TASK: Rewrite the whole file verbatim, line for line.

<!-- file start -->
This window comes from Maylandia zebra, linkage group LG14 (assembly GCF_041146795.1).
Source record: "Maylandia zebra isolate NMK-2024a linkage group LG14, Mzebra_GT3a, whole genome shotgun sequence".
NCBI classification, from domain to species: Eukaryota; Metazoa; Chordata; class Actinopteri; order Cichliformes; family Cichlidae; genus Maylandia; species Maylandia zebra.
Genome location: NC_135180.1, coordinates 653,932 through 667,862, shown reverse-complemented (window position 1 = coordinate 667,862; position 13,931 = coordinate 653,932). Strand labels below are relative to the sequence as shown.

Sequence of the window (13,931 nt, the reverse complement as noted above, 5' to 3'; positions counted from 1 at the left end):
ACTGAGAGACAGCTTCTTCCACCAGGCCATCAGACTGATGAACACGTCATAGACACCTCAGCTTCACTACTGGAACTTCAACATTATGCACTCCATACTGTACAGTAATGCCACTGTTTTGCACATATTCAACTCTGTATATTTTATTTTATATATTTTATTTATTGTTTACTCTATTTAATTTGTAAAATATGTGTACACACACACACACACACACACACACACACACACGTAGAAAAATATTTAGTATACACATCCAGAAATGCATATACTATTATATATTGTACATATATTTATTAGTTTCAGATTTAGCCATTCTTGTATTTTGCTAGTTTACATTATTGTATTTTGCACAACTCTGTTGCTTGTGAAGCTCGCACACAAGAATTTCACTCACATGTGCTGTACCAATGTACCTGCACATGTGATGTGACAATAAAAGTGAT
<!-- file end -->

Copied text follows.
This window comes from Maylandia zebra, linkage group LG14 (assembly GCF_041146795.1).
Source record: "Maylandia zebra isolate NMK-2024a linkage group LG14, Mzebra_GT3a, whole genome shotgun sequence".
NCBI classification, from domain to species: Eukaryota; Metazoa; Chordata; class Actinopteri; order Cichliformes; family Cichlidae; genus Maylandia; species Maylandia zebra.
Genome location: NC_135180.1, coordinates 653,932 through 667,862, shown reverse-complemented (window position 1 = coordinate 667,862; position 13,931 = coordinate 653,932). Strand labels below are relative to the sequence as shown.

Sequence of the window (13,931 nt, the reverse complement as noted above, 5' to 3'; positions counted from 1 at the left end):
ACTGAGAGACAGCTTCTTCCACCAGGCCATCAGACTGATGAACACGTCATAGACACCTCAGCTTCACTACTGGAACTTCAACATTATGCACTCCATACTGTACAGTAATGCCACTGTTTTGCACATATTCAACTCTGTATATTTTATTTTATATATTTTATTTATTGTTTACTCTATTTAATTTGTAAAATATGTGTACACACACACACACACACACACACACACACACACGTAGAAAAATATTTAGTATACACATCCAGAAATGCATATACTATTATATATTGTACATATATTTATTAGTTTCAGATTTAGCCATTCTTGTATTTTGCTAGTTTACATTATTGTATTTTGCACAACTCTGTTGCTTGTGAAGCTCGCACACAAGAATTTCACTCACATGTGCTGTACCAATGTACCTGCACATGTGATGTGACAATAAAAGTGAT